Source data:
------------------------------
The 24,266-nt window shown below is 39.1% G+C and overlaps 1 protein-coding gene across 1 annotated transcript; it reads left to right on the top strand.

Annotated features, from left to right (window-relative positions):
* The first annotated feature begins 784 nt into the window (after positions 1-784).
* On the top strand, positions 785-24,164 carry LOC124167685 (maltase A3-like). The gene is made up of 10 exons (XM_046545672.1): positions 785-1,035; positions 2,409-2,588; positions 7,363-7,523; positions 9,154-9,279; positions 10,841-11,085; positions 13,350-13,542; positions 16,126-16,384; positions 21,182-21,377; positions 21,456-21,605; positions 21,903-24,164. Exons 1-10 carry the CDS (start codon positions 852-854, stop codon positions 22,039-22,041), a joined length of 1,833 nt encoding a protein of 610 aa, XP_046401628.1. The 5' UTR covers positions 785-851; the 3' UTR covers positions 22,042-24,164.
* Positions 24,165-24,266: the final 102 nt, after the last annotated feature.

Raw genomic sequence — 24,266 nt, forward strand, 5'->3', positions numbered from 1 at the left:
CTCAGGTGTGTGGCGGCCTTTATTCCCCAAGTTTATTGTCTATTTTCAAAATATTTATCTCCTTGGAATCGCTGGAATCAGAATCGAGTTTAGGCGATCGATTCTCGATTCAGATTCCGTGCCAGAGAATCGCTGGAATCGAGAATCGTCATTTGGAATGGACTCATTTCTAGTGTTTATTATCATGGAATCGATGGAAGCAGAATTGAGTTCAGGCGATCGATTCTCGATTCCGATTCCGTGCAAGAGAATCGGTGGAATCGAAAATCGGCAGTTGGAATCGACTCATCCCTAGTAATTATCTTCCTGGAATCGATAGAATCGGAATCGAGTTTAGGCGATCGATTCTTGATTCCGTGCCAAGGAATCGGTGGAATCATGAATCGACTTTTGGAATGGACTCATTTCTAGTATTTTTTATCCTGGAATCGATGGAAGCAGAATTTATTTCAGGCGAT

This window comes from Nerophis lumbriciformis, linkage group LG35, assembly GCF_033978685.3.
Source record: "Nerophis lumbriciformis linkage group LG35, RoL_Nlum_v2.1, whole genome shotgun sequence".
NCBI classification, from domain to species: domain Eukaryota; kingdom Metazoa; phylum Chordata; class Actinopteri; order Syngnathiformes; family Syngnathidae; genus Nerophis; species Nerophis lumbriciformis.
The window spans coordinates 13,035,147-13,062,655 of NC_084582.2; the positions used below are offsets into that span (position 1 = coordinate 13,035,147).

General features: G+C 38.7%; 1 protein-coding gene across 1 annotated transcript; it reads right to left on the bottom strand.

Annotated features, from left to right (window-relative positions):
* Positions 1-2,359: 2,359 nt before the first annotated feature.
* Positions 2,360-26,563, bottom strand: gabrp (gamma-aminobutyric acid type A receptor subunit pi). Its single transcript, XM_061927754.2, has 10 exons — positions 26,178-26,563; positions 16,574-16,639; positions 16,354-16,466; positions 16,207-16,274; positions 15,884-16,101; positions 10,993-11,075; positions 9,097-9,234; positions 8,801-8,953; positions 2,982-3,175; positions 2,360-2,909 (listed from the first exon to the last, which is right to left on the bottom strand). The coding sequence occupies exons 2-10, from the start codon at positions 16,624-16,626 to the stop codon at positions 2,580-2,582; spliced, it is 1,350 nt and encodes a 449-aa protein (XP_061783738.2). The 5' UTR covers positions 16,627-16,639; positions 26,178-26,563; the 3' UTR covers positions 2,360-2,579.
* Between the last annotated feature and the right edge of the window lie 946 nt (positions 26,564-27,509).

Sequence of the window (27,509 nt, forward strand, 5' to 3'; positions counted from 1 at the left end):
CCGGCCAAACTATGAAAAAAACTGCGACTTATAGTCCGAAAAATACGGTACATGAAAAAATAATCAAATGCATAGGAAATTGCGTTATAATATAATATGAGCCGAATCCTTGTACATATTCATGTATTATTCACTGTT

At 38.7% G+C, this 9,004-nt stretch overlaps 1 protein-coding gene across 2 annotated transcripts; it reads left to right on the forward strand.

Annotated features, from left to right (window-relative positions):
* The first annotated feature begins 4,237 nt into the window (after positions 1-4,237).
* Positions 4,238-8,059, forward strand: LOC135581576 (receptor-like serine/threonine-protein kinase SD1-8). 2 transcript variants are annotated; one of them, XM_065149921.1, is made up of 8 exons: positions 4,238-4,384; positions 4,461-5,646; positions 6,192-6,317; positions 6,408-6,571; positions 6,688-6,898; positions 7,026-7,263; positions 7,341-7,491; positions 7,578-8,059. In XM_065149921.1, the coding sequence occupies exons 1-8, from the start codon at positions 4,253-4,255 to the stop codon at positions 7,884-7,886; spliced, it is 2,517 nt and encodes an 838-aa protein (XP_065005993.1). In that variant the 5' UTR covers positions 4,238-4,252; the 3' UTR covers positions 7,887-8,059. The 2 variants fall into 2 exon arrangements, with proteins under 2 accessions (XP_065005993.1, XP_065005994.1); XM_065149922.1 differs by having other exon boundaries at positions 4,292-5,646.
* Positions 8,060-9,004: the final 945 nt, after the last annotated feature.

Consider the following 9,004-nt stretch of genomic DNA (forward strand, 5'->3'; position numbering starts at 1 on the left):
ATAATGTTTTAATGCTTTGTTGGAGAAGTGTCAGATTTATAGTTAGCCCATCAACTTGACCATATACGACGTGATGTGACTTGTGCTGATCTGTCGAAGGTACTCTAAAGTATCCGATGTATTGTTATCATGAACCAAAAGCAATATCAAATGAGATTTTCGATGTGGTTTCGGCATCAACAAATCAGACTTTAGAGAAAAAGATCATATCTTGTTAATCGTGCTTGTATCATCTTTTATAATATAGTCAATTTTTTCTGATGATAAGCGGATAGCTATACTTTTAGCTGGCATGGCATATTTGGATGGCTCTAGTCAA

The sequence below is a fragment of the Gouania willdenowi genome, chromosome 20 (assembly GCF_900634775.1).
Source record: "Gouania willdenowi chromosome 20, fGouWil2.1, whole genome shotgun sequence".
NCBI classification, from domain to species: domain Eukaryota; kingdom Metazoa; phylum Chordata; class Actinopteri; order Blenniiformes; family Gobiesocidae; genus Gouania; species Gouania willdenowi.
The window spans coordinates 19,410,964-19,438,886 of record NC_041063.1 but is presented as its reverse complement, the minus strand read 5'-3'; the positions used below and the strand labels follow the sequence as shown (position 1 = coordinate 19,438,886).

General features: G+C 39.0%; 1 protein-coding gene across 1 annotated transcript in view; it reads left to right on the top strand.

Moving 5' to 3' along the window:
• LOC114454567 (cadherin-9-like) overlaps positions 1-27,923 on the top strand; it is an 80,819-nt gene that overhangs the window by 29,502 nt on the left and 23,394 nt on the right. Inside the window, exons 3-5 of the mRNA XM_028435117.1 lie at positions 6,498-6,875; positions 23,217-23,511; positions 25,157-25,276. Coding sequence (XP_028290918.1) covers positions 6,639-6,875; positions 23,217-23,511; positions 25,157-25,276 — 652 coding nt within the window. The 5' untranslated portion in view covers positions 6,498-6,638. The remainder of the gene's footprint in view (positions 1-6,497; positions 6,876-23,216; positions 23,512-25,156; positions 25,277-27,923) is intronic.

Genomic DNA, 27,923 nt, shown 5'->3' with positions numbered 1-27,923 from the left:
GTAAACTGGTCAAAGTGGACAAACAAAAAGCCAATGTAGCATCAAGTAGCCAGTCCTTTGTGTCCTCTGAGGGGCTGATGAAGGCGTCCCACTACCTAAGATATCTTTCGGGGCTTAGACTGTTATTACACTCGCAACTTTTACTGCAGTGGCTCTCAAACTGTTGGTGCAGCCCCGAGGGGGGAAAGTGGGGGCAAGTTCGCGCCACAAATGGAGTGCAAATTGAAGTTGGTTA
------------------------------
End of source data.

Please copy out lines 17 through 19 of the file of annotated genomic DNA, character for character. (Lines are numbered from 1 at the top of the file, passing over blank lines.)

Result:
Sequence of the window (27,509 nt, forward strand, 5' to 3'; positions counted from 1 at the left end):
CCGGCCAAACTATGAAAAAAACTGCGACTTATAGTCCGAAAAATACGGTACATGAAAAAATAATCAAATGCATAGGAAATTGCGTTATAATATAATATGAGCCGAATCCTTGTACATATTCATGTATTATTCACTGTT

At 38.7% G+C, this 9,004-nt stretch overlaps 1 protein-coding gene across 2 annotated transcripts; it reads left to right on the forward strand.